Tuesday, September 28, 2004

The lessons of El Salvador

It hasn't been 12 hours yet since I first laid eyes on David Brooks' New York Times piece, and I'm already tired of thinking about it. When someone finally decides to write about El Salvador on the op-ed pages of the New York Times (when was the last time that happened, anyway?), we're sure to see old (and new) Salvador hands crawl out of the woodwork to nitpick it to death, and I've had more than a few email exchanges on the subject.

A couple of noteworthy blogging entries are one by Marc Cooper that just posted, and another by David Adesnik (of Oxblog), posted in the wee hours of the morning. Marc, of course, covered El Salvador from time to time during the war, and was here during the 1982 elections. David was probably about 4 years old at the time of the '82 elections, but his knowledge is nothing to sneer at, since he's working on a Ph.D. dissertation for Oxford on Carter/Reagan-era policies toward El Salvador and Nicaragua. (So when he says that Democrats argued this or that, you can rest assured that he probably just read it yesterday.)

In addition to recounting his own harrowing experiences, Marc makes the argument that Iraq isn't El Salvador:

The real lesson of Salvador, of course, is quite the opposite of Brook’s thesis. What Salvador teaches us that belligerent U.S. unilateralism failed miserably in trying to stabilize that tiny and suffering nation. In the end, it was a UN-negotiated multi-lateral solution that secured the peace and stopped the bloodshed.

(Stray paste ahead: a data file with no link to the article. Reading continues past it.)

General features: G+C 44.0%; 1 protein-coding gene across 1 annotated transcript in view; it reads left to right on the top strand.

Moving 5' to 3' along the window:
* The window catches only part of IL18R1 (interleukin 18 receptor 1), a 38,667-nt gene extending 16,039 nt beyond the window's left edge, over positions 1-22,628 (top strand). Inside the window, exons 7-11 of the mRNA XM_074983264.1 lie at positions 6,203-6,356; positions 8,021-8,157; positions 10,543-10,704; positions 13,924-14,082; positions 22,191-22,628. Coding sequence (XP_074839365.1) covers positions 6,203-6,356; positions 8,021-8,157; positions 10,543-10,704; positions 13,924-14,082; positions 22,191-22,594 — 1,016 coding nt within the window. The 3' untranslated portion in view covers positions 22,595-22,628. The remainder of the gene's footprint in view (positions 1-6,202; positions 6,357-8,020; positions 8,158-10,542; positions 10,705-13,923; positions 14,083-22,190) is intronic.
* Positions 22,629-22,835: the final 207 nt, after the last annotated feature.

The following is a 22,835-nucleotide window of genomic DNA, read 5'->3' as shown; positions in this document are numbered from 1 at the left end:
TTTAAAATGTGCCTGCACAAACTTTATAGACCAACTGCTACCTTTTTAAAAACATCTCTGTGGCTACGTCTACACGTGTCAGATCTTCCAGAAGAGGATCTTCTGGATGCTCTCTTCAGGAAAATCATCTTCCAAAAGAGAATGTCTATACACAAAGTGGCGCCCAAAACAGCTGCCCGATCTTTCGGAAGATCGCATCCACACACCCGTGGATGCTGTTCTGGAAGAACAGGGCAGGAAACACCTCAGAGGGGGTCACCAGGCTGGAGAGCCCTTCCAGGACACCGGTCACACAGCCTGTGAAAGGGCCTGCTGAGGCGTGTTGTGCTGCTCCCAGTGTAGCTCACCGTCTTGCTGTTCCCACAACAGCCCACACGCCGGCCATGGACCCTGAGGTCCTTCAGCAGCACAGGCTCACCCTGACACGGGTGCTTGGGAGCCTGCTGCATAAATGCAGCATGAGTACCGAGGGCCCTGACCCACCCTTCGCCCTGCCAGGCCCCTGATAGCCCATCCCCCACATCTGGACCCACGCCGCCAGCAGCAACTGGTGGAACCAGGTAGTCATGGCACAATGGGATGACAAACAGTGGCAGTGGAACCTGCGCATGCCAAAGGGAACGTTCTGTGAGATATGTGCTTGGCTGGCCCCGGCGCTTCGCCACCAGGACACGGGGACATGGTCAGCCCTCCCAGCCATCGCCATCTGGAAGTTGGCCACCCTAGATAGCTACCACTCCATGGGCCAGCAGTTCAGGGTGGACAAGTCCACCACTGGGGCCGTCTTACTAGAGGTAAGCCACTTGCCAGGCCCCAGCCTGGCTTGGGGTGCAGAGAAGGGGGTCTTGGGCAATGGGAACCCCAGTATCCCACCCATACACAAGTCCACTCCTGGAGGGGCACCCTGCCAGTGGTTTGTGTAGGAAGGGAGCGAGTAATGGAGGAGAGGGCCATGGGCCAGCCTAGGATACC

Adesnik's take is similar to that of Brooks, and says that El Salvador is a useful analogy for Iraq:

The lesson of El Salvador is that the central government's best strategy for winning the allegiance of "lost" provinces is to demonstrate its commitment to democratic norms in the terrority that it does control.
To some extent, I'm cherry picking here from their positions (and you should read both lengthy posts in their entirety, if you're interested), but these are pretty much they way they summarize their own arguments.

A third comment comes from Sam Rosenfeld who says, in an entry for Tapped (the blog for the American Prospect), that Brooks is trying to cleverly reframe the issue:
Brooks seems to think that the problematical nature of elections in destabilized states is some new, preposterous idea cooked up by those down-on-democracy, Kerry-realist types.... Democracy’s not just a light switch you can flip on when you finally get around to seeing its benefits. And democracy-building isn’t primarily about having the right attitude.
My own position? I agree with Adesnik "that the democratization of El Salvador facilitated the end of its horrific civil war," but wind up siding with Marc with respect to the lessons for Iraq. The absence of the kind of structural factors in Iraq that so greatly facilitated the end of the war in El Salvador (see my earlier entry) are sufficient cause for skepticism.

1 comment:

cath said...

surely what secured the peace wasn't the UN but the fact that no-one was winning